This past weekend I was at a gathering attended by many women ages 45 to 65, and noticed that one very hot topic seemed to trump all others: depression, and how severely it was affecting many women later in life. There were tons of stories, and many different experiences, but one common thread. It was concern (panic, even) about the extreme mood swings many of us or our older relatives were experiencing—and how hard we've found it to get doctors to take this issue seriously. There was one more common link: Many of those sharing stories said the dark moods had hit with the onset of menopause.
"I just feel completely dismissed every time I bring this up with my doctor," one woman grumbled. "She keeps saying it's just hormonal fluctuations from menopause and it'll go away in a few years. But what do I do between now and then? I'm afraid my marriage won't last that long!"
A gentleman present told us he actually charts his wife's moods on the calendar, and there's one week a month he simply tries to be out of the house as much as possible. "How's that for a solution," he said to general laughter. For others, depression had begun to cause problems when they were in their 50s but had deepened over time.
In fact, some stories were truly scary.
One friend's mother is suffering from depression so severe that her doctors have recommended electroshock therapy. My friend's question was fairly simple—shouldn't they try every possible antidepressant first? After all, electroshock comes with the risk of memory loss, a problem her mom's already struggling with. Another friend said her formerly social, outgoing mom has become almost housebound, losing interest in all her old friends and activities since her children moved away from home and her husband retired.
I went home and decided to do some research to see if our instinct was correct that this issue has become a serious one, yet isn't being taken seriously enough. Absolutely - a Yale School of Public Health study last year found that older women are not only more likely to be depressed than men in the same age group, their depression is more likely to last a long time. I found that the tide seems to be turning, but only very recently. Just this past fall, World Psychiatry, the "official journal of the world psychiatric association," published a comprehensive article that called depression in older women "a significant cause of morbidity and disability."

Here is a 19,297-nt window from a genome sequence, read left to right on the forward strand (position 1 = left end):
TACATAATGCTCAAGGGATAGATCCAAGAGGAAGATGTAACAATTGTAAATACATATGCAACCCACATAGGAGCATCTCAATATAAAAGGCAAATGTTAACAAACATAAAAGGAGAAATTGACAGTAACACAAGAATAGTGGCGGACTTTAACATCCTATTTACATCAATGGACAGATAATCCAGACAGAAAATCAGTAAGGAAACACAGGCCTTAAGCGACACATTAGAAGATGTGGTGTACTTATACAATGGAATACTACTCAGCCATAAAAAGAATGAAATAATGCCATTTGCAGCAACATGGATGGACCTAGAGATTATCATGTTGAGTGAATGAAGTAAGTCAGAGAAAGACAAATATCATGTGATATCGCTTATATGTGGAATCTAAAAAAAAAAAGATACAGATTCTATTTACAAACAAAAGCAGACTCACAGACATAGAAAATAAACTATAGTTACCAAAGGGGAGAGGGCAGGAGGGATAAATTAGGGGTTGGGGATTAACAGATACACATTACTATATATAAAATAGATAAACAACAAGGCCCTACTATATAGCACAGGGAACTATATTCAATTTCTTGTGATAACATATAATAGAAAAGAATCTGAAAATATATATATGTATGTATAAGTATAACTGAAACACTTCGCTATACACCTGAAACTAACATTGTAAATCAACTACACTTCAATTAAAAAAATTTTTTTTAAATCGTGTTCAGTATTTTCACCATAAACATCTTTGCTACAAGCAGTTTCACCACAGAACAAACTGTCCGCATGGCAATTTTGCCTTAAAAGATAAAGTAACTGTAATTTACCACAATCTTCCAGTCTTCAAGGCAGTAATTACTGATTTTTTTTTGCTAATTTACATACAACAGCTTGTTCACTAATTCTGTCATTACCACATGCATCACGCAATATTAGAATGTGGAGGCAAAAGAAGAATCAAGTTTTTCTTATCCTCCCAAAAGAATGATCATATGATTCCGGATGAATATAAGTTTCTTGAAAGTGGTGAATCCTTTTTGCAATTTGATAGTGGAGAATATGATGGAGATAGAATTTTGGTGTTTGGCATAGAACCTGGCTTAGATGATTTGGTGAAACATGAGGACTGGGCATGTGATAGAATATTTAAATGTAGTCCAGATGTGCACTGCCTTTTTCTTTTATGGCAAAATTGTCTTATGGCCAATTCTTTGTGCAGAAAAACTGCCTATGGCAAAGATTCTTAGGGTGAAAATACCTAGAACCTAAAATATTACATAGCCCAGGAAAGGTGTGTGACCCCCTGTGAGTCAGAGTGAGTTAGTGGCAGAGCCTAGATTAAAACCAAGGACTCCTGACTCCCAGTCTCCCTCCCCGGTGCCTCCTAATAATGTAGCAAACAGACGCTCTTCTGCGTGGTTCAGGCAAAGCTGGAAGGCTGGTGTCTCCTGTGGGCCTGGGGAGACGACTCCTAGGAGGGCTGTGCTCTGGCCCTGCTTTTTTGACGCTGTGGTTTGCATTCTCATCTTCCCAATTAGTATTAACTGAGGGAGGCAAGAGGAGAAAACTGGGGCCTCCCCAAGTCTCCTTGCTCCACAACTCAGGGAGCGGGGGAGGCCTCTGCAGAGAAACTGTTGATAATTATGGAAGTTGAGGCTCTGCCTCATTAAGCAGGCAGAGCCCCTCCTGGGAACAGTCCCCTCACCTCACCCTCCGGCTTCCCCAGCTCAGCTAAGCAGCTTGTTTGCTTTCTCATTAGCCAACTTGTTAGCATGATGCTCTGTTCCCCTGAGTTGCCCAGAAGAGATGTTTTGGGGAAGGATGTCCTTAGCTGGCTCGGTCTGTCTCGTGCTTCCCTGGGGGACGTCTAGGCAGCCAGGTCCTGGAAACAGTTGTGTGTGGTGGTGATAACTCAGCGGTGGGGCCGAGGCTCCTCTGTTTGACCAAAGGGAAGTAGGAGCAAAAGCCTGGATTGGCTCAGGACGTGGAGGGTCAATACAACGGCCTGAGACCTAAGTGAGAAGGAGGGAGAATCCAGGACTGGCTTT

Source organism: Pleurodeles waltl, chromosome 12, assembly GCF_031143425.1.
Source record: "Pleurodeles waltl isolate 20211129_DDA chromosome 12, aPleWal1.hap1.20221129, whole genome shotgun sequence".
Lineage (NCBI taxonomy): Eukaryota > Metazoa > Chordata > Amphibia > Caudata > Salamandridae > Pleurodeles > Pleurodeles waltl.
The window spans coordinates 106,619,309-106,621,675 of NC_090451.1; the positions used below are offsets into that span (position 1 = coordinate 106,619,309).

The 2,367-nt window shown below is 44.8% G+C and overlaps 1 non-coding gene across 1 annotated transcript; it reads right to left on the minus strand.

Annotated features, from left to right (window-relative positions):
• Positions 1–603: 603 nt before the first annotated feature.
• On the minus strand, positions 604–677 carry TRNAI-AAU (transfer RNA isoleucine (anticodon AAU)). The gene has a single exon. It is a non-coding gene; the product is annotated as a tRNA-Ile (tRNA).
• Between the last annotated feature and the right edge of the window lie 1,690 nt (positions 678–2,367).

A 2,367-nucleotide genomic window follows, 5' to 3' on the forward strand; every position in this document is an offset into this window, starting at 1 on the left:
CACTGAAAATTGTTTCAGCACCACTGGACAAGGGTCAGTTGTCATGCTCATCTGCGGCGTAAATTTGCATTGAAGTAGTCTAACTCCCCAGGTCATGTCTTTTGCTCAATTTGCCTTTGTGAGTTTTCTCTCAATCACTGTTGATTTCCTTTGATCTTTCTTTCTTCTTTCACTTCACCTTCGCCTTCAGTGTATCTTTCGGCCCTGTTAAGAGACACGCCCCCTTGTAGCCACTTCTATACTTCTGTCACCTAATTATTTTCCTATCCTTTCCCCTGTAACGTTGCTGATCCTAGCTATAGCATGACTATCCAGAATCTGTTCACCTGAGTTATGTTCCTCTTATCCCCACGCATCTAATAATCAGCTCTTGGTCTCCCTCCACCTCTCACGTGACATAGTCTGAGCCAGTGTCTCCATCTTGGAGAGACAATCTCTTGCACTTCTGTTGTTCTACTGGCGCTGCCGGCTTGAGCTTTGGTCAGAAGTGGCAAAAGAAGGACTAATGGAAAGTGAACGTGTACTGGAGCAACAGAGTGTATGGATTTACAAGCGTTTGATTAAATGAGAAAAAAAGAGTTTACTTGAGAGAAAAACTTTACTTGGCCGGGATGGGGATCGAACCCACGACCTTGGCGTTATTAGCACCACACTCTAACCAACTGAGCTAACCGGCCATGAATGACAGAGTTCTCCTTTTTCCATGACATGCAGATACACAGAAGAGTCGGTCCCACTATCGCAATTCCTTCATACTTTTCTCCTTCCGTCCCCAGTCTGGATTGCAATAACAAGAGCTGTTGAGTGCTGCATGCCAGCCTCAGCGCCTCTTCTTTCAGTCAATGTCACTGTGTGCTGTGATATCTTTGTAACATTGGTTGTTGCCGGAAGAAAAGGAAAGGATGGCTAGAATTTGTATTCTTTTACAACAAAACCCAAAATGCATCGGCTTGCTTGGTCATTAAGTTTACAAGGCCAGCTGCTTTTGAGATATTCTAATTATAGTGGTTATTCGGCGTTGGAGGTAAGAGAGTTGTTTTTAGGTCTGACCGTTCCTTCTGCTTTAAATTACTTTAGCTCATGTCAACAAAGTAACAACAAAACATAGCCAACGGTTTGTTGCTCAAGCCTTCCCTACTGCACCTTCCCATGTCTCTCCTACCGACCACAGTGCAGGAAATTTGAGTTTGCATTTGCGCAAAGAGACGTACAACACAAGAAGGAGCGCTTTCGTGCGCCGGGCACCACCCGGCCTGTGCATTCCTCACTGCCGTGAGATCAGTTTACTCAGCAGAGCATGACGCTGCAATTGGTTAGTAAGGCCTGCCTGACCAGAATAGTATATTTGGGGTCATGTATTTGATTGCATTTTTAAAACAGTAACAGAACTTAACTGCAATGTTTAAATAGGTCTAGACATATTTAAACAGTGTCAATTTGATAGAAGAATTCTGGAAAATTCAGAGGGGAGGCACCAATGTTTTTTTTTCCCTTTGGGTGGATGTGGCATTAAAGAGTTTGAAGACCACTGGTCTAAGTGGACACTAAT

Their conclusions were startling, actually—that menopause seems to present a "window of vulnerability" during which women are at high risk for the onset of major depressive symptoms. The problem is, for many, those symptoms don't go away.
Other common risk factors they found that contributed to depression in women:
- Sleeping poorly
- Memory problems
- Sexual problems
- Chronic aches or pain
- Declining physical energy
- "Empty nest" syndrome
- A history of severe PMS moodiness
- Surgical menopause after hysterectomy
- Divorce, separation, or widowhood
If you or another woman in your life is experiencing depression, it may very well be hormone-related, and it's important for her to talk to a doctor openly. Unfortunately, it will probably be necessary to speak up loudly and more than once—mental health care is still one of the most overlooked health needs. Become an advocate and demand help—there's no reason for any woman to spend her later years missing out on life because of depression.
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